Kids are guaranteed to keep a parent busy, particularly if they have full schedules. Whether you have a career that keeps you on your toes, volunteer to participate in all of your child’s events, or simply have a well-balanced routine, burnout can happen. You might have older teenagers who are busy with sports, social events, and college preparations.
Or, you could be the busy parent of small tots who have their days filled with play dates, doctors’ visits, and trips to the park. However you divide your day up as a busy parent, you should always make time for yourself to clear your mind, get adequate rest, and connect with people your own age. Here is how you can prevent burnout as a busy parent, without feeling guilty.
Don’t Have Unrealistic Expectations of Yourself as a Parent
Almost every parent wants to be the best parent they can possibly be. In the early stages, good parenting consists of changing diapers, feeding your baby healthy foods, and spending a lot of quality time together as a family. While sometimes noisy, babies are actually a lot easier to satisfy than children as they get older and form independent, complex thoughts.
As soon as your child gets big enough to be able to vocalize what they want, you will feel the pressure of parenthood beginning to mount.
Make Sure that You Get Enough Rest to Stay Energized
You can have your cup of coffee ready, put on your tennis shoes, and be ready to rip and roar every day, but the best tool that busy parents can have is actually a good night’s sleep.
In LA Weekly’s post, parents can find sound advice on the top rated and most affordable mattresses for parents with busy schedules. Having a quality mattress can help parents to get to sleep faster and reach deeper states of sleep, which will make them feel more rested in the morning. And when you face the start of each new day feeling rested and energized, it will be easier for you to keep up with a busy schedule.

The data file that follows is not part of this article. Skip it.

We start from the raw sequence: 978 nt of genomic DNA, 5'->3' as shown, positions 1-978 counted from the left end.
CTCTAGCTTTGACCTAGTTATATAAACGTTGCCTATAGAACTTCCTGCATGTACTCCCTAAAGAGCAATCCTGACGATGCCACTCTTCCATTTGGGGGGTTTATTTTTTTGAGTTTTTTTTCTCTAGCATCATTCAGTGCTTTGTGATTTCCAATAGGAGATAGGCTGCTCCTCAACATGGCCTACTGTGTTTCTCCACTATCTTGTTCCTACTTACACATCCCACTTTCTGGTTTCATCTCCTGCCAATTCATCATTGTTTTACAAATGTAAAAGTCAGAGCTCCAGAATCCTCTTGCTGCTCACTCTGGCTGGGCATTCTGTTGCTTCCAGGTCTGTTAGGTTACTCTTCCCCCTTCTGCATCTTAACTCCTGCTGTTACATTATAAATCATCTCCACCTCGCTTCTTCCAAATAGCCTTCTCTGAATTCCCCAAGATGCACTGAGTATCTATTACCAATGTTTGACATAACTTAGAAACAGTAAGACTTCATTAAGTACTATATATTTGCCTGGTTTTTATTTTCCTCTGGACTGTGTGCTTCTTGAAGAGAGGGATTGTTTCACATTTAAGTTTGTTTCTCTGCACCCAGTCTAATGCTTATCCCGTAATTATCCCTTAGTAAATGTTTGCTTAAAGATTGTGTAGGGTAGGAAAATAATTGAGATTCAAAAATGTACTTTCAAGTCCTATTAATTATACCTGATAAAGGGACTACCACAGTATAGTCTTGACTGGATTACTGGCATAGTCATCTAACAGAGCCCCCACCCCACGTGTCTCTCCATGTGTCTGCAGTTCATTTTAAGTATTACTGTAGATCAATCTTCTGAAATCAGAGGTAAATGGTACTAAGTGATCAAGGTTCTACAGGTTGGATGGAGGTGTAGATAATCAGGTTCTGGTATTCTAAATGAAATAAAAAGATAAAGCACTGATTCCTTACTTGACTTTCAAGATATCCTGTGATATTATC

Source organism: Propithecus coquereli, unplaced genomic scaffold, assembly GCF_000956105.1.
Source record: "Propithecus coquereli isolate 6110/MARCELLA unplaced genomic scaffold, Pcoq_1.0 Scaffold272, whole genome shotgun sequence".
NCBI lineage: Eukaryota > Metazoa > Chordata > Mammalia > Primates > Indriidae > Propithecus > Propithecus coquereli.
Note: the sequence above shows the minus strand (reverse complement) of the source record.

Know When to Say ‘No’
Not only do kids have boundless amounts of energy, they generally don’t know when their parents can really use a break. Additionally, a lot of parents have high expectations of themselves and will push themselves to the limit just to put a smile on their child’s face.
So, a child may be prone to ask you to do things at the last minute, request that you take on additional obligations, or just not know when to stop asking. The best thing that you can do to prevent yourself from getting burnt out is to learn and practice when to say, ‘no.’ You can say no to your child whenever you don’t feel rested, or simply when you’ve had enough for the day. Busy parents should feel comfortable saying no when they have plans to relax and decompress, as well as when their children aren’t meeting their end of the bargain.
Even after children turn 18 and leave the home, they can keep a parent’s life busy. You might volunteer to take your child back and forth to college, help him or her to get a job, or simply lend an ear when they are having issues. As long as you keep realistic expectations of yourself, get your rest, and say no when it is necessary, you can avoid feeling burnt out and overwhelmed.
If you work on keeping a balance in your life, you will inspire and positively impact your children and they will in turn look to model themselves after the excellent job you have done as a provider.